Make Your Own Basics: The pullover

Make Your Own Basics: The pullover

Ok, continuing on with my attempt to build a small directory of patterns for anyone wanting to make their own wardrobe basics, let’s talk about the ultimate staple, the piece no closet should be without: the crewneck pullover sweater. Honestly, the Ravelry database is full of patterns for basic crewnecks — in every gauge and construction method — but the challenge is finding the best of them. These are just a few of my personal favorites, with minor distinctions among them:

TOP: Echo Lake by Courtney Kelley is the ultra-classic sweater pattern, knit in pieces (bottom-up) and seamed together, with picked-up stitches for the neckband, which means it will also stand up to years of wear. So if you really want to go old-school on the approach as well as the sweater, this is the one. Echo Lake is written for DK yarn/gauge. There is also a Custom Fit pattern that allows you to do this same thing, a seamed basic pullover, but at whatever gauge you choose — called Tramontane.

MIDDLE LEFT: Tide Chart by Amy Miller is the simplest of the batch in terms of construction, being a top-down seamless raglan. It’s also DK weight, and like everything I’ve chosen here, it has classic proportions and good neck shaping. (So many don’t!) If it’s a top-down raglan you’re after, you could also skip the pattern and learn to improvise your own at any gauge, using my top-down tutorial.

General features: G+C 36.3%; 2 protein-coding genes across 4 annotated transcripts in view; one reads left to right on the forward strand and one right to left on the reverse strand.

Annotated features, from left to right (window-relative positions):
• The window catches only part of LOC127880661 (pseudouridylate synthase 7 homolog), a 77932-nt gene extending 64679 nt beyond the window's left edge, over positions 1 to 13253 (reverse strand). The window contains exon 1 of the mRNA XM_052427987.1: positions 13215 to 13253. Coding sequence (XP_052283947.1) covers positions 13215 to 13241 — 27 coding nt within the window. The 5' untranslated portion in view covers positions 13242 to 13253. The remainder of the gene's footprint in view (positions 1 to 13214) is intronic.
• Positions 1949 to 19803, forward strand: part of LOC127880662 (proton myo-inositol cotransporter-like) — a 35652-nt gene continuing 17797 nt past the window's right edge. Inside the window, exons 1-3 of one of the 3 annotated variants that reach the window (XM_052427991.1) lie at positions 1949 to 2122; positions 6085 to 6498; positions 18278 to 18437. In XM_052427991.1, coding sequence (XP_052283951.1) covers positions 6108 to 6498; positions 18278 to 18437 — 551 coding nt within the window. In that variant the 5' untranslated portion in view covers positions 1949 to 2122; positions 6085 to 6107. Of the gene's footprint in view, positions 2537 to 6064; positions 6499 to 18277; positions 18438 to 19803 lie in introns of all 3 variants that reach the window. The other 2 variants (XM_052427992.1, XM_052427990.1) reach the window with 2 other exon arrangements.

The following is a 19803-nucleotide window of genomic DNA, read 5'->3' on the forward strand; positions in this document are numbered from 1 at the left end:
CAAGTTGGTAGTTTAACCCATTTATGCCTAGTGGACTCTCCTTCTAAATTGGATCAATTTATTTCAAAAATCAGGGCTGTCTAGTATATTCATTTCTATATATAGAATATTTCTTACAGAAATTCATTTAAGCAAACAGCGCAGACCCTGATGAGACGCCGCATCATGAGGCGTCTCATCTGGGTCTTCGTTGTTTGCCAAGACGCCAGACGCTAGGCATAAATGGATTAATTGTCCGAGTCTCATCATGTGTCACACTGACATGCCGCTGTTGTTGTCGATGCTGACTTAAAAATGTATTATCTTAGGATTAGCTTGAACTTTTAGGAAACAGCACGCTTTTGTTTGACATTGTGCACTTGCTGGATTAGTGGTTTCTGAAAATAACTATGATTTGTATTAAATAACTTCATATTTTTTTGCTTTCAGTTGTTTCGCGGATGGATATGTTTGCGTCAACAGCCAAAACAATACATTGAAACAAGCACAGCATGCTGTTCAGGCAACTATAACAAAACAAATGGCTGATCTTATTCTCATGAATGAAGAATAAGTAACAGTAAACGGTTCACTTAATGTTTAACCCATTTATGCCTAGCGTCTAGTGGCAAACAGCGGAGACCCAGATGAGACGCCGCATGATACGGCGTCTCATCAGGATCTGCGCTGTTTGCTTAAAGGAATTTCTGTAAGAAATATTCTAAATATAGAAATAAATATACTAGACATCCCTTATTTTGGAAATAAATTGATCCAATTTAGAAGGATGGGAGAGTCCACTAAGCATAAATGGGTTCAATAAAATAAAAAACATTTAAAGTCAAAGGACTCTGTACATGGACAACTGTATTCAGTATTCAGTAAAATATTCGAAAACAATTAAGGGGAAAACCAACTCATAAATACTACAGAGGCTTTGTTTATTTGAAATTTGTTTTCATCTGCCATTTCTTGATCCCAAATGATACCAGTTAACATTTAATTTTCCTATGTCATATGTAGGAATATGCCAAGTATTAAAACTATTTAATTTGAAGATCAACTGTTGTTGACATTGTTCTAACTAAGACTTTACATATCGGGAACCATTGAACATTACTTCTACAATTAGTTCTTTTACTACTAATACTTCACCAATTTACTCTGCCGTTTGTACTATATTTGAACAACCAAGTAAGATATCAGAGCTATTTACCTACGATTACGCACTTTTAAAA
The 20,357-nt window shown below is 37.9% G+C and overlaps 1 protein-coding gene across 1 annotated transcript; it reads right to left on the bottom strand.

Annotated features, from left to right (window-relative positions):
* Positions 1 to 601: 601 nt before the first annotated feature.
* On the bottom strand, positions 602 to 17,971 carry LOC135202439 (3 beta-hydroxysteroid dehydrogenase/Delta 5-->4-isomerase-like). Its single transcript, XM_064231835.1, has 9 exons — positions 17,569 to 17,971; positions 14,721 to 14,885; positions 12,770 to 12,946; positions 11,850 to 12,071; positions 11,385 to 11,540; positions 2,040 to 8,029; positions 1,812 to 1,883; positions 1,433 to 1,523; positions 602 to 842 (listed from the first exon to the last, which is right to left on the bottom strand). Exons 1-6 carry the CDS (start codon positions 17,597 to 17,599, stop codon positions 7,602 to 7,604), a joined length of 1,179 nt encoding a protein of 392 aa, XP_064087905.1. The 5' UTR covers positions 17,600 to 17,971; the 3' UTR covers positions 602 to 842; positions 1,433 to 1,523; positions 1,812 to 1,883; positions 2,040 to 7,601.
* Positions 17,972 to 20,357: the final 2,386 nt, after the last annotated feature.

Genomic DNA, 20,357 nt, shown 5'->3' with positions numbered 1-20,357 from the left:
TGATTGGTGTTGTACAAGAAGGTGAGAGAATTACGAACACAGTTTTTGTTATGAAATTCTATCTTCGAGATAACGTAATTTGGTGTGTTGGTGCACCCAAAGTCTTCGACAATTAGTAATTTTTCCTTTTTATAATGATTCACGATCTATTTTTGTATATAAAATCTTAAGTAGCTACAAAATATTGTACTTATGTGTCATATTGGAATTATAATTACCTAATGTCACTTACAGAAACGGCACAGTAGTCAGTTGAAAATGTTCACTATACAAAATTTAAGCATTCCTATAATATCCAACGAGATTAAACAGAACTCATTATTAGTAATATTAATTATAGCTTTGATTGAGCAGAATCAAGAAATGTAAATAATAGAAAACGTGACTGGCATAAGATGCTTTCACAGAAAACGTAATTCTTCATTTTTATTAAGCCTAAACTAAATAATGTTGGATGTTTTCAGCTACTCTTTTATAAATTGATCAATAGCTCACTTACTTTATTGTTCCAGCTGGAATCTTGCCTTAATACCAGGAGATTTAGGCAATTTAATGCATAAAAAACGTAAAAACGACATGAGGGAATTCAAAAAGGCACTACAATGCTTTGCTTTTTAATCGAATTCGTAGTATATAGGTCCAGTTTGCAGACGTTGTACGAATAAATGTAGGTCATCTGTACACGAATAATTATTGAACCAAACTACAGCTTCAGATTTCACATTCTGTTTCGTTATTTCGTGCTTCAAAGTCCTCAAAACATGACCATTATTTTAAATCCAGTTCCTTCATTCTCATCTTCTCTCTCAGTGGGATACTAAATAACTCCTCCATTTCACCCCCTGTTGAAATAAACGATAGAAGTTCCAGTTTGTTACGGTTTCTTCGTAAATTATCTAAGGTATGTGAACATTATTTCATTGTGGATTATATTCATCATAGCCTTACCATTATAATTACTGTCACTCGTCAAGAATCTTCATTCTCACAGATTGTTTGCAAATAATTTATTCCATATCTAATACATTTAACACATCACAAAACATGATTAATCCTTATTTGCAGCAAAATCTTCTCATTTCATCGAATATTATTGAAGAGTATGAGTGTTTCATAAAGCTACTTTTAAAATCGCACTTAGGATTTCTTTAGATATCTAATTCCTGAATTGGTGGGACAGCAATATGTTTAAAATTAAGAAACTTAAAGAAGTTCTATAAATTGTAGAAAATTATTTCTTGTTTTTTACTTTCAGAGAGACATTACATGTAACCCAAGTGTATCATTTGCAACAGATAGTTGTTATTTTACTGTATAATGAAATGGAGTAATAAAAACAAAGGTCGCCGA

MIDDLE RIGHT: Polwarth by Ysolda Teague is a more advanced and detailed top-down raglan. In sport weight, it has slightly shaped and minimalist raglan seams, brioche in place of the ribbing, that classic sweatshirt neck detail, and even optional bust darts. This one is just as simple and timeless as the others in its appearance, but also looks like it would be really fun to knit.

BOTTOM: Classic Hemmed Crewneck by Purl Soho has a really polished look about it, thanks to the turned (instead of ribbed) hem, cuffs and neckband. It’s worsted gauge and is knitted in the round (seamlessly) from the bottom up, so it’s a hybrid approach. Another of my favorites — also worsted, bottom-up, seamless — is Purl Soho’s Sweatshirt Sweater (free pattern), which doesn’t have the sweatshirt neck detail like Polwarth but does have a gym-class-style kangaroo pocket, which is optional.

You’ll also find lots more suggestions (not all quite so basic) and a discussion of the pros and cons of different construction methods in Pullovers for first-timers: Or, an introduction to sweater construction.

EDITED TO ADD [Feb ’17]:

Make Your Own Basics: The pullover

I’m not sure how I forgot about Julie Hoover’s Veneto when first assembling this post, but it’s a top-notch and highly adaptable option. It is sport-weight gauge, so a finer weight, and has timeless proportions, subtle waist shaping, and perfectly shaped set-in sleeves and neckline. Also knitted flat and seamed — so a true classic in pretty much every sense. You can not only easily omit the color-blocking and make it a single color, but also tinker with the length, the waist shaping, the amount of ribbing (or alternate treatment) at each edge, etc., to transform it in any number of ways.